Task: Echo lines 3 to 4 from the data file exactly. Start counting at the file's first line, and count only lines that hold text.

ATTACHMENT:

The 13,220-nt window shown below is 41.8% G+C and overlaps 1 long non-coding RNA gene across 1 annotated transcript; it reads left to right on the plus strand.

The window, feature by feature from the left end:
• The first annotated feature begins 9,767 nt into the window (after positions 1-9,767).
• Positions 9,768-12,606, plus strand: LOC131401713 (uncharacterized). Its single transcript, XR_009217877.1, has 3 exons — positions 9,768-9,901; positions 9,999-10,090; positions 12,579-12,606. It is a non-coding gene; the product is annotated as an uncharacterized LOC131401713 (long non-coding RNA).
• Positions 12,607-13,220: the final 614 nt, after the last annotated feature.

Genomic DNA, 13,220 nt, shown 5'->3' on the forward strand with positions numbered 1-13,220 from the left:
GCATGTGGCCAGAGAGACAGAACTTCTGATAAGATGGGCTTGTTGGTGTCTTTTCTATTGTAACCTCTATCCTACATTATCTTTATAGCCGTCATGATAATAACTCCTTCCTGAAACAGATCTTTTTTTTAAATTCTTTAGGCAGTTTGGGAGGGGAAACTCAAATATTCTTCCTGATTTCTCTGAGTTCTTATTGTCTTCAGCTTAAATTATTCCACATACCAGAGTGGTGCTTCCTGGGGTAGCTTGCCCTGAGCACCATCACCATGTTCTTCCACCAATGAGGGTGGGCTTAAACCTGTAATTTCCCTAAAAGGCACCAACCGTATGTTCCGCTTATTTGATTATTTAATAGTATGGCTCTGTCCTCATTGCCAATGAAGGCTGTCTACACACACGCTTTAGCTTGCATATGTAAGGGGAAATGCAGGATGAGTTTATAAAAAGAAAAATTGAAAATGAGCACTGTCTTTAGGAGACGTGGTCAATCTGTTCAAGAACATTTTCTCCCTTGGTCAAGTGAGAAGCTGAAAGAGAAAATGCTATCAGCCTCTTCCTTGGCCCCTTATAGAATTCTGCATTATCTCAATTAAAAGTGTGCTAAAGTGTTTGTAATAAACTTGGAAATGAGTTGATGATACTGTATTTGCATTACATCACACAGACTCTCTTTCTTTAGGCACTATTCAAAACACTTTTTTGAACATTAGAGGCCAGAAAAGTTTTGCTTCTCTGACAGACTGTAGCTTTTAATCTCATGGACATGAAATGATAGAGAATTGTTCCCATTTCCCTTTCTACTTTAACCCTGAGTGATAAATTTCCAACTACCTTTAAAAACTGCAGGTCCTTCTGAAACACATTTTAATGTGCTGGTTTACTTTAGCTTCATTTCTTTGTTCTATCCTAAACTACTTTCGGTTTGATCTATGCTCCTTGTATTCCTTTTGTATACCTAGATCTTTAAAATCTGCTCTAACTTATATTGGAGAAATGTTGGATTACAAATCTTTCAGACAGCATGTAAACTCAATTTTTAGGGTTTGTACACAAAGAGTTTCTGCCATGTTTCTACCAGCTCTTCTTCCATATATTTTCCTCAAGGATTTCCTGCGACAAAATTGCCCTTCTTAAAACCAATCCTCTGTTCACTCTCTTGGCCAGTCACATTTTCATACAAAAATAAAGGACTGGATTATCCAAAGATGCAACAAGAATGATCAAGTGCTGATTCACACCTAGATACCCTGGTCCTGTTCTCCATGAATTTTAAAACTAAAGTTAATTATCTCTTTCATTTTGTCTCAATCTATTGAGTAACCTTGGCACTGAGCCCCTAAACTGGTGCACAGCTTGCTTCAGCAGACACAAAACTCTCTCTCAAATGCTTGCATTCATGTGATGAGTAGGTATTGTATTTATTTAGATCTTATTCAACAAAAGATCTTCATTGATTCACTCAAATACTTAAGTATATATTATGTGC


• The first annotated feature begins 9,767 nt into the window (after positions 1-9,767).
• Positions 9,768-12,606, plus strand: LOC131401713 (uncharacterized). Its single transcript, XR_009217877.1, has 3 exons — positions 9,768-9,901; positions 9,999-10,090; positions 12,579-12,606. It is a non-coding gene; the product is annotated as an uncharacterized LOC131401713 (long non-coding RNA).